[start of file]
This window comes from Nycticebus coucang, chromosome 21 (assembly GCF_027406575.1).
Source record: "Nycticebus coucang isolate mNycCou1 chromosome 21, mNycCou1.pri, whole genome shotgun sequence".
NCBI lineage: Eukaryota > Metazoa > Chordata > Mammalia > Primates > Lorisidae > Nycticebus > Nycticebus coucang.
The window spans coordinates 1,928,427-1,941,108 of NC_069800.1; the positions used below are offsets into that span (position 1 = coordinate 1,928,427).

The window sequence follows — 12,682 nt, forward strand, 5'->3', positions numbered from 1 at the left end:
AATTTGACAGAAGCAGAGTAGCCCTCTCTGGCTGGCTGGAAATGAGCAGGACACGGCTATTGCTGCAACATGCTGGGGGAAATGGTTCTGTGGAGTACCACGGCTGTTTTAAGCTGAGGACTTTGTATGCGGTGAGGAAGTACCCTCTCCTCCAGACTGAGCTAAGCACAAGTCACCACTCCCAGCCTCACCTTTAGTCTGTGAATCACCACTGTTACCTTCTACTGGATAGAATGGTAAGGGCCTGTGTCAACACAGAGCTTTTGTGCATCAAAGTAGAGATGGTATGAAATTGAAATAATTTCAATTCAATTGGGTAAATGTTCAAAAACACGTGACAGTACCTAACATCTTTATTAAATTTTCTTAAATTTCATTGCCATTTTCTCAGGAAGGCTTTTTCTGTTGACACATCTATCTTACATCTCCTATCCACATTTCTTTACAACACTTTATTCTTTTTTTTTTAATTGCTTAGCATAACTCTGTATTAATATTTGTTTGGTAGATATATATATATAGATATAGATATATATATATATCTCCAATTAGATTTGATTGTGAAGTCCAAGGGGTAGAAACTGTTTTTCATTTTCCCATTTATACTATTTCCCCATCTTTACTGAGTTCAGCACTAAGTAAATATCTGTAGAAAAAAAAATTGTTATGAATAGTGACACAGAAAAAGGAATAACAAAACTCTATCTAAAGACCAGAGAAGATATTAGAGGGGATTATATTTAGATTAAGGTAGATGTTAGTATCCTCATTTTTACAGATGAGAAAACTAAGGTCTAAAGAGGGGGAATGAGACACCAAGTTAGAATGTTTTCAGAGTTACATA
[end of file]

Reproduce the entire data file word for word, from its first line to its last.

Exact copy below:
This window comes from Nycticebus coucang, chromosome 21 (assembly GCF_027406575.1).
Source record: "Nycticebus coucang isolate mNycCou1 chromosome 21, mNycCou1.pri, whole genome shotgun sequence".
NCBI lineage: Eukaryota > Metazoa > Chordata > Mammalia > Primates > Lorisidae > Nycticebus > Nycticebus coucang.
The window spans coordinates 1,928,427-1,941,108 of NC_069800.1; the positions used below are offsets into that span (position 1 = coordinate 1,928,427).

The window sequence follows — 12,682 nt, forward strand, 5'->3', positions numbered from 1 at the left end:
AATTTGACAGAAGCAGAGTAGCCCTCTCTGGCTGGCTGGAAATGAGCAGGACACGGCTATTGCTGCAACATGCTGGGGGAAATGGTTCTGTGGAGTACCACGGCTGTTTTAAGCTGAGGACTTTGTATGCGGTGAGGAAGTACCCTCTCCTCCAGACTGAGCTAAGCACAAGTCACCACTCCCAGCCTCACCTTTAGTCTGTGAATCACCACTGTTACCTTCTACTGGATAGAATGGTAAGGGCCTGTGTCAACACAGAGCTTTTGTGCATCAAAGTAGAGATGGTATGAAATTGAAATAATTTCAATTCAATTGGGTAAATGTTCAAAAACACGTGACAGTACCTAACATCTTTATTAAATTTTCTTAAATTTCATTGCCATTTTCTCAGGAAGGCTTTTTCTGTTGACACATCTATCTTACATCTCCTATCCACATTTCTTTACAACACTTTATTCTTTTTTTTTTAATTGCTTAGCATAACTCTGTATTAATATTTGTTTGGTAGATATATATATATAGATATAGATATATATATATATCTCCAATTAGATTTGATTGTGAAGTCCAAGGGGTAGAAACTGTTTTTCATTTTCCCATTTATACTATTTCCCCATCTTTACTGAGTTCAGCACTAAGTAAATATCTGTAGAAAAAAAAATTGTTATGAATAGTGACACAGAAAAAGGAATAACAAAACTCTATCTAAAGACCAGAGAAGATATTAGAGGGGATTATATTTAGATTAAGGTAGATGTTAGTATCCTCATTTTTACAGATGAGAAAACTAAGGTCTAAAGAGGGGGAATGAGACACCAAGTTAGAATGTTTTCAGAGTTACATA